One of the best known effects of inorganic lead is its impact on hemoglobin synthesis resulting in stippling of the erythrocytes and anemia. Two mitochondrial enzymes are inhibited leading to reduced insertion of Fe2+ into the heme and the synthesis of protoporphyrin (Hammond, P.B. & Bililes, R.P., 1980).

Chronic lead exposures of most concern are for children who are exposed to low levels of lead via contaminated drinking water, lead-containing paint, or lead-containing environment. Significant neurobehavioral changes and learning disabilities are reported in animals and children following lead exposure at a young age. The mechanisms of action for lead neurotoxicity are multifaceted including alteration in calcium homeostasis, ion channels and neurotransmitters, signal transduction and the calcium messenger system (Cory-Slechta, D.A. & Pounds, J.G., 1995). Organolead, as an additive to gasoline, was a serious environmental concern (Seawright, A.A. et al, 1984).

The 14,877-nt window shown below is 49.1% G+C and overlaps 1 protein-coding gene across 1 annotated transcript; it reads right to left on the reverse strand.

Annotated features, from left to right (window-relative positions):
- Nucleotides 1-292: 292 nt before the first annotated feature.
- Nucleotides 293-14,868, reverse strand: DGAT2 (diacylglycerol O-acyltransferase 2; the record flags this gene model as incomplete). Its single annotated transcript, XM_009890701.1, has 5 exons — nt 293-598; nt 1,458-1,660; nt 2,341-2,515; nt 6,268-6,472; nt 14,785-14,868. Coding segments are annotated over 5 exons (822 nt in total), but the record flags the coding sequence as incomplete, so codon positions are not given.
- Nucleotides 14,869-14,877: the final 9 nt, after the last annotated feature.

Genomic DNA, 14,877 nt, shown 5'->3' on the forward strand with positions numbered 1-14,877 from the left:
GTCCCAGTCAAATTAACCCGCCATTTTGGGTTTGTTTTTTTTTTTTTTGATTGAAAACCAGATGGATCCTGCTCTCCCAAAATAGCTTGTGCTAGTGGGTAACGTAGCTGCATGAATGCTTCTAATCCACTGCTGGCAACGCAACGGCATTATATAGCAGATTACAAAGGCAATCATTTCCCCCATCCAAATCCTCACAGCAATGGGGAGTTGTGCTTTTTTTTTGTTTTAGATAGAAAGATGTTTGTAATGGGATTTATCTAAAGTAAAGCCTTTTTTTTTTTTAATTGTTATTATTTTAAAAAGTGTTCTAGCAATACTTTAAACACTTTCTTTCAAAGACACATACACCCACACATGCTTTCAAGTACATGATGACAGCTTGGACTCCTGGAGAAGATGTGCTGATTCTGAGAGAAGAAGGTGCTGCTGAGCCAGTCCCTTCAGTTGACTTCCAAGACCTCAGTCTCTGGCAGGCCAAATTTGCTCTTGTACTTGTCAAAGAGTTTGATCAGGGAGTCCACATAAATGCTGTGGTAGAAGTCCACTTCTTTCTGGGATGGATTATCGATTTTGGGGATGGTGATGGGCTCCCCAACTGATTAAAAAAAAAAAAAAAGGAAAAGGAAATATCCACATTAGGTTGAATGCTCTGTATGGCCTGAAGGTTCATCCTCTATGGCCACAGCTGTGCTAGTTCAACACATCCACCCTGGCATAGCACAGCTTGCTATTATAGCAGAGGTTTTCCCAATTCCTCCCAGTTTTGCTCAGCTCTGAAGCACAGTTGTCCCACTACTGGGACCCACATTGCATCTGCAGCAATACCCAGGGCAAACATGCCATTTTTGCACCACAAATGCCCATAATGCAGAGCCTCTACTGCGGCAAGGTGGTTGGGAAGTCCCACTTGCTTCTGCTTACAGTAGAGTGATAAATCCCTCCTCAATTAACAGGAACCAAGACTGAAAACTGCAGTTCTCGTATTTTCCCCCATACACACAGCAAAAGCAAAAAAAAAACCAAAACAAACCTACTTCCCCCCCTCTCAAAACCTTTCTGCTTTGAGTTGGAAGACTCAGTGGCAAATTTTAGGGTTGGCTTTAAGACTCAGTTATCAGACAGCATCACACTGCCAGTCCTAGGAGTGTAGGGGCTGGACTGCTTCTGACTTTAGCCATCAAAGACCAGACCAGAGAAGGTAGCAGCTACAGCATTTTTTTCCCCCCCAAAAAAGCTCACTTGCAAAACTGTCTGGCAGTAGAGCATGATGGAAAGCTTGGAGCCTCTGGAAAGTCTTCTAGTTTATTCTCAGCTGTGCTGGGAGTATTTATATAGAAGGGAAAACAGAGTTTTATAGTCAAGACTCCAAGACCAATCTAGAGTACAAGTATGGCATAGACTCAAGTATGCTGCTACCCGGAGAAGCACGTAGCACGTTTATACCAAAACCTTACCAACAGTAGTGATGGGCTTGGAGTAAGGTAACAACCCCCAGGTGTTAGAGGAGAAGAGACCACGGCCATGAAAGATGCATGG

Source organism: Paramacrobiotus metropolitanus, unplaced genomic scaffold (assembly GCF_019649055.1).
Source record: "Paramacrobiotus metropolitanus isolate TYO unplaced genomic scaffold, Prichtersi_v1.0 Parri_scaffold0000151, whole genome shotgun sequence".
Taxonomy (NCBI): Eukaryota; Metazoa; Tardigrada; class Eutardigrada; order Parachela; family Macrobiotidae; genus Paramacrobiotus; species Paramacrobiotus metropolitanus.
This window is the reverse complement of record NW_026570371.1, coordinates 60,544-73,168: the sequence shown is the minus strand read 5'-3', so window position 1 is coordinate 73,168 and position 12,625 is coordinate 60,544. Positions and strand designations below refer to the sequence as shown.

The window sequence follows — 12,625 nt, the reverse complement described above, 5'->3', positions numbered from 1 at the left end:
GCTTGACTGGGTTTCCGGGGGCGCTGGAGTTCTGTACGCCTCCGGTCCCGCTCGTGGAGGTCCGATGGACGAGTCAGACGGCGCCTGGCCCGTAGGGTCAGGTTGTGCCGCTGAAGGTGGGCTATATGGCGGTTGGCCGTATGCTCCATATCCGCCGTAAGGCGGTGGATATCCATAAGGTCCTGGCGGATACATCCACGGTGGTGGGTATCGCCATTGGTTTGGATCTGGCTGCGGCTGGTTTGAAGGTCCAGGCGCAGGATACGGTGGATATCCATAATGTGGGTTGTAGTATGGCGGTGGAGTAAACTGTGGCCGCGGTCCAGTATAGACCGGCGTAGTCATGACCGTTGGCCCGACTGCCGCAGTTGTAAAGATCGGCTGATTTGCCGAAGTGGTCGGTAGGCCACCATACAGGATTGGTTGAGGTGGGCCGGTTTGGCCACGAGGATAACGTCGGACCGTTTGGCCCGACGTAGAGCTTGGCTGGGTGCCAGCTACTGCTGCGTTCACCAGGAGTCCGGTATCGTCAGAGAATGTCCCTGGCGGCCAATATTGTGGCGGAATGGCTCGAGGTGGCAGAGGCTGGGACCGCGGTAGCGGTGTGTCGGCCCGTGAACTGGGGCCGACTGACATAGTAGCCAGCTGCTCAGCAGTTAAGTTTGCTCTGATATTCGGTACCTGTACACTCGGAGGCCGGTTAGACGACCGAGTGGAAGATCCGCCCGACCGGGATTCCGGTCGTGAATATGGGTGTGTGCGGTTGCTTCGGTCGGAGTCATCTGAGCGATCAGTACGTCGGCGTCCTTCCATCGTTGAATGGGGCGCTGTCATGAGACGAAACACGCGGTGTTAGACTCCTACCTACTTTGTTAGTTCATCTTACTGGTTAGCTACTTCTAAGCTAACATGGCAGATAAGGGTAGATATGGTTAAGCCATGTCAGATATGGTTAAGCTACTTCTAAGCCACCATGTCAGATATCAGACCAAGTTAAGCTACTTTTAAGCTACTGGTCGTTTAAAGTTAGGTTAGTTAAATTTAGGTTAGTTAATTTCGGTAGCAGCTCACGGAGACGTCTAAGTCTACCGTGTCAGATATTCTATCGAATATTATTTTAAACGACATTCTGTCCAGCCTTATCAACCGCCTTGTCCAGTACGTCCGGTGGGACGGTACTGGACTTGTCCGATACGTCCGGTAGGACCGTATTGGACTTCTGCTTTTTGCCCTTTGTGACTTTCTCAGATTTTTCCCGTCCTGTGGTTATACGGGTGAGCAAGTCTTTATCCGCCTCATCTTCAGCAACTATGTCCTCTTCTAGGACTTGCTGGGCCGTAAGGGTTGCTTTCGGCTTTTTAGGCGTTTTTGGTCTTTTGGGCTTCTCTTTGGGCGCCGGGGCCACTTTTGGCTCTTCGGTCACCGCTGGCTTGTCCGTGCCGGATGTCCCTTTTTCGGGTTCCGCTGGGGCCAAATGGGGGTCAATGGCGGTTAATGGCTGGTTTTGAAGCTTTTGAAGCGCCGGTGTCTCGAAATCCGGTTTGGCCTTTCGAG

Aluminum is considered a neurotoxic metal inducing significant biochemical changes and cytoskeletal neuropathology. Motor neurons, anterior thalamic nuclei and neurons of the para subiculum are especially sensitive to aluminum. The mechanistic base of aluminum neurotoxicity involves alterations in calcium homeostasis, energy metabolism, RNA synthesis, etc. (Lukiw, W.J. & McLachlan, D.R., 1995).


Arsenic is a general cytotoxicant causing injury to most cells and organ systems. Arsenic chelates with α-lipoic acid which is an essential cofactor for pyruvate dehidrogenase, an enzyme critical in mitochondrial production of ATP. Arsenic forms also an oxyanion, which mimics phosphate oxyanion and thus disrupts a variety of biological processes requiring phosphate, including ATP synthesis (Clarkson, T.W., 1991).


Although manganese is an essential trace element in the biological systems, overexposure to manganese results in toxicity. In chronic situations, the neurological signs of manganism resemble Parkinson’ disease and dystonia (Chu, N.S et al, 1995). The toxicity of manganese is related to biological transformation of Mn2+ to Mn3+ with autoxidation of dopamine and the production of cytotoxic free radicals (Chu, N.S et al, 1995).

I.2.2.2. Biotransformation of metals